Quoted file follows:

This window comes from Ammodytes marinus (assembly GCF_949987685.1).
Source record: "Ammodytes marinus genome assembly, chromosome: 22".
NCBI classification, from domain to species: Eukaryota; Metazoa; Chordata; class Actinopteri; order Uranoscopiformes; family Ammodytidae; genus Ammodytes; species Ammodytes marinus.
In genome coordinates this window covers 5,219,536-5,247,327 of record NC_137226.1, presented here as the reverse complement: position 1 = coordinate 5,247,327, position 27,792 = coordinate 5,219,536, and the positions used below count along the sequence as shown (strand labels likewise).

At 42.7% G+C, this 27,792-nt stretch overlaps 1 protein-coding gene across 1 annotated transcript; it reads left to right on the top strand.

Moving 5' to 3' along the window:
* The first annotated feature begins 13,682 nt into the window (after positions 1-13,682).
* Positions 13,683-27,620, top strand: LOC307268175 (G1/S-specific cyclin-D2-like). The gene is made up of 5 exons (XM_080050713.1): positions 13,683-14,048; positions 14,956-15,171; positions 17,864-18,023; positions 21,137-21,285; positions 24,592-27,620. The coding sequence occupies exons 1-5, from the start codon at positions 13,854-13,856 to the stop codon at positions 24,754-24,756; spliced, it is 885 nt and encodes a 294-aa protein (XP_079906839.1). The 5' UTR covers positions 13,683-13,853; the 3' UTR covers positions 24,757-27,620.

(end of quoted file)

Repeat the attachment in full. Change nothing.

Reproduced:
This window comes from Ammodytes marinus (assembly GCF_949987685.1).
Source record: "Ammodytes marinus genome assembly, chromosome: 22".
NCBI classification, from domain to species: Eukaryota; Metazoa; Chordata; class Actinopteri; order Uranoscopiformes; family Ammodytidae; genus Ammodytes; species Ammodytes marinus.
In genome coordinates this window covers 5,219,536-5,247,327 of record NC_137226.1, presented here as the reverse complement: position 1 = coordinate 5,247,327, position 27,792 = coordinate 5,219,536, and the positions used below count along the sequence as shown (strand labels likewise).

At 42.7% G+C, this 27,792-nt stretch overlaps 1 protein-coding gene across 1 annotated transcript; it reads left to right on the top strand.

Moving 5' to 3' along the window:
* The first annotated feature begins 13,682 nt into the window (after positions 1-13,682).
* Positions 13,683-27,620, top strand: LOC307268175 (G1/S-specific cyclin-D2-like). The gene is made up of 5 exons (XM_080050713.1): positions 13,683-14,048; positions 14,956-15,171; positions 17,864-18,023; positions 21,137-21,285; positions 24,592-27,620. The coding sequence occupies exons 1-5, from the start codon at positions 13,854-13,856 to the stop codon at positions 24,754-24,756; spliced, it is 885 nt and encodes a 294-aa protein (XP_079906839.1). The 5' UTR covers positions 13,683-13,853; the 3' UTR covers positions 24,757-27,620.